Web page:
The home secretary, who is the son of Pakistani Muslim parents, expressed his frustration at being the only holder of a great office of state – which include prime minister, foreign secretary, home secretary and chancellor – who was not invited to the dinner hosted by the Queen.
His omission from the guest list raised eyebrows at the time, as several cabinet ministers such as Michael Gove, the environment secretary and Penny Mordaunt, the defence secretary, were present.
Asked why he was not invited, Mr Javid told BBC Radio 4’s Today programme: “I don’t know. I’ve asked but I was just told that normally home secretaries aren’t invited so I don’t know.”
Pressed on how he felt at the snub, Mr Javid said: “I don’t like it for the reason you just said. It is odd. My office did ask No 10 and they said no, so you would have to ask No 10 why they made that decision.”
The Tory leadership hopeful disagreed with suggestions that he was missed off the list due to his Muslim background, saying: “No, I am not saying that at all. I really don’t know.”
Mr Javid did meet the American president during the D-Day commemorations in Portsmouth on the final day of his visit.
Plenty of senior politicians attended the opulent dinner earlier this month, including Theresa May and her husband Philip, the de facto deputy PM David Lidington, Philip Hammond, the chancellor, and the international trade secretary Liam Fox.
Mr Javid’s snub may have been linked to his criticism of the US president for endorsing the views of far-right organisation Britain First in 2017.
The guest list for the state banquet was determined by Buckingham Palace, with input from the government and also from the American embassy.
Following comments by former Tory chair Sayeeda Warsi, Downing Street denied that the absence of an invitation for Mr Javid amounted to a snub and it was “categorically untrue” that his Muslim roots had any bearing on the decision.
Baroness Warsi, who was the first Muslim cabinet minister, said: “Worrying if foreign countries start telling us who is and isn’t acceptable based on origins and background.”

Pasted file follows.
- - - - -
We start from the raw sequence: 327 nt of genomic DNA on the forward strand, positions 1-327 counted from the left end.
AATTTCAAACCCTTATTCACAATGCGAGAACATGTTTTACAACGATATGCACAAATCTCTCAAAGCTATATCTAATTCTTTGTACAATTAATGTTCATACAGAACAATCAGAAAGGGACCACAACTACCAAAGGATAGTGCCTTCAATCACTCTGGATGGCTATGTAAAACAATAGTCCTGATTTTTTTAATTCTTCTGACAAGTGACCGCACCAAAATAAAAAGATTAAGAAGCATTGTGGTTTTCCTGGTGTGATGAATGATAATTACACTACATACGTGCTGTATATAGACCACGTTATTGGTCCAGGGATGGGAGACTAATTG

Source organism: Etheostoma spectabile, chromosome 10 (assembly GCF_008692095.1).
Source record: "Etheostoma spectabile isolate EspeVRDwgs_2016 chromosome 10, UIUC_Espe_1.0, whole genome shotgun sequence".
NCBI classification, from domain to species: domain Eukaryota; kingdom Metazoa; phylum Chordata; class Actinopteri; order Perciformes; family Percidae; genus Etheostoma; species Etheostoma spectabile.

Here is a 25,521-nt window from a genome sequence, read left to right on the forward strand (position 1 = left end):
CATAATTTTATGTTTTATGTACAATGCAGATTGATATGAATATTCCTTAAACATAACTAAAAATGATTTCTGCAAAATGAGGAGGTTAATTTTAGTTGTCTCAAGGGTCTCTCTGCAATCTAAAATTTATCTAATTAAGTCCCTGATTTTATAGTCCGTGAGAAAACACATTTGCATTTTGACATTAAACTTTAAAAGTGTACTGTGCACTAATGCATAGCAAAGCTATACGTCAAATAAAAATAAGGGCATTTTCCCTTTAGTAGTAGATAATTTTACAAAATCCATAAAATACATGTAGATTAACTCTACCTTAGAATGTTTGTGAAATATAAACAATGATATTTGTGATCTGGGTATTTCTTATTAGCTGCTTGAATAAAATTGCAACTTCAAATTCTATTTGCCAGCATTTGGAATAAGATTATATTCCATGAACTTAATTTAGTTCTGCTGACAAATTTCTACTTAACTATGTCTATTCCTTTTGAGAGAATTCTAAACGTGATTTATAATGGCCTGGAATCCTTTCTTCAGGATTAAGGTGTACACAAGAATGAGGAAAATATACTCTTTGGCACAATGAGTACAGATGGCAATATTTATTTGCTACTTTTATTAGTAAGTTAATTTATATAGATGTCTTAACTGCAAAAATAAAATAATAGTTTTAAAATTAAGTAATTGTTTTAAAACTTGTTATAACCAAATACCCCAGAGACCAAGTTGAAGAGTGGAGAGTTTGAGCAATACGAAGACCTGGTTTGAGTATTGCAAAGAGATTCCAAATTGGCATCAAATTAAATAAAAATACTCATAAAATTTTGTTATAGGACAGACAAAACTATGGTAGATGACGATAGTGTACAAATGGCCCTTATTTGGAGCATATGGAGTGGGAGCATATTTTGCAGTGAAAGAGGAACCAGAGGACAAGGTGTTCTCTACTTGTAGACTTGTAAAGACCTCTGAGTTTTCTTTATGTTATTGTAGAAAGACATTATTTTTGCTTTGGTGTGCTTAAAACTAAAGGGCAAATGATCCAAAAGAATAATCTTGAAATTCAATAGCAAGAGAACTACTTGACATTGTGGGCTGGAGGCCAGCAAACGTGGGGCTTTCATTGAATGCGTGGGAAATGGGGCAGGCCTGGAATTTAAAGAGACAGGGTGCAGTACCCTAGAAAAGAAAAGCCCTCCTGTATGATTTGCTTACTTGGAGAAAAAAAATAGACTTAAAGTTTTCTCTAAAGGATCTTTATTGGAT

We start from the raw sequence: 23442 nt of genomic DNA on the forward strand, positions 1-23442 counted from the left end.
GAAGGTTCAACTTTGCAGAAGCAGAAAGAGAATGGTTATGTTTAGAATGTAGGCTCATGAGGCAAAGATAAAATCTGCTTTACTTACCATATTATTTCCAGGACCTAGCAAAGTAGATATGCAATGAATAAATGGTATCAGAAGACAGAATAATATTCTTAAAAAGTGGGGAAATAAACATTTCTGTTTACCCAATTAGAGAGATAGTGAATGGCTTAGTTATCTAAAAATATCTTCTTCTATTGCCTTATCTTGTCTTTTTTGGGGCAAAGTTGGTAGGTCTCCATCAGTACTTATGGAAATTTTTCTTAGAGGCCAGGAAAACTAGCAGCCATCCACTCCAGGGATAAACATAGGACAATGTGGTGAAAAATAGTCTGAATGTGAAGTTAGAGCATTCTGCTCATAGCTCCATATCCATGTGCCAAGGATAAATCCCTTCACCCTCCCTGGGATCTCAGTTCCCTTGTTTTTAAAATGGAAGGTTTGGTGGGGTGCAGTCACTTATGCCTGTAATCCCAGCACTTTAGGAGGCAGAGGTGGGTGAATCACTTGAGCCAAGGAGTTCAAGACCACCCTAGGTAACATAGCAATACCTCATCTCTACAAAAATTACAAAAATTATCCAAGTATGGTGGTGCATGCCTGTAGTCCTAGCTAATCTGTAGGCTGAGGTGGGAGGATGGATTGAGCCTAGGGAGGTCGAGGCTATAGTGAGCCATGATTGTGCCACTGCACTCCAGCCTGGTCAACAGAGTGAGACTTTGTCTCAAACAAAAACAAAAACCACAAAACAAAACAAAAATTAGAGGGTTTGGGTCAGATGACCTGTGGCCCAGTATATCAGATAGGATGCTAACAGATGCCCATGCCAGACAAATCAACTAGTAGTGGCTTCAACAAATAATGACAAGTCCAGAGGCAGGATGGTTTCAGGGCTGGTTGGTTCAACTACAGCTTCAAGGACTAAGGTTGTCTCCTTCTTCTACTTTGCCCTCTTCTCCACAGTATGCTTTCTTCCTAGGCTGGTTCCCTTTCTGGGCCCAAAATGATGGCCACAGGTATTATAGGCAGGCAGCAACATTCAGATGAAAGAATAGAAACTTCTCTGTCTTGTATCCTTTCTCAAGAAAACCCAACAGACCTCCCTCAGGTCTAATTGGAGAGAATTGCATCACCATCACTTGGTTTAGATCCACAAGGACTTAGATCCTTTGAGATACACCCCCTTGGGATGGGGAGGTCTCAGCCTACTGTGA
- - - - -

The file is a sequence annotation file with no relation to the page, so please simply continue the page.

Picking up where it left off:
Theresa May’s official spokesman said: “As with any state banquet, only a limited amount of places are available to the government.
“A large number of ministers who requested to attend were not able to do so.”
The spokesman added: “The prime minister is proud to have appointed Sajid Javid as the country’s first Muslim home secretary.”
There is a fixed list of ministers who are invited to every state banquet, understood to include the prime minister, chancellor and foreign secretary.
The home secretary has attended only one state banquet in the past three years, when Amber Rudd joined guests at the event for the King of Spain. Ms May herself did not attend the banquet for former US president Barack Obama.
It is understood that there were no communications between No 10 and the White House or US embassy about ministers who would be present.
A Downing Street source said that Mr Javid’s tweet about the president was categorically not a factor in the decision on invitations, which are made by Buckingham Palace in consultation with No 10.
It comes as three of the Tory leadership were knocked out of the race on Thursday.
Mr Javid, who launched his campaign on Wednesday, made it through the first ballot but he is among candidates struggling to catch the frontrunner, Boris Johnson.
Despite branding Mr Johnson as “yesterday’s news” during his campaign launch, Mr Javid said he would serve in a cabinet run by the former foreign secretary.
He said: “I said yesterday that we are lucky to have lots of talented candidates and I would serve under any of them if they wanted me, because we will have gone through this exercise, the party will have picked the next leader, and I think it is our duty.”
Register for free to continue reading
Registration is a free and easy way to support our truly independent journalism
By registering, you will also enjoy limited access to Premium articles, exclusive newsletters, commenting, and virtual events with our leading journalists
Already have an account? sign in
Join our new commenting forum
Join thought-provoking conversations, follow other Independent readers and see their replies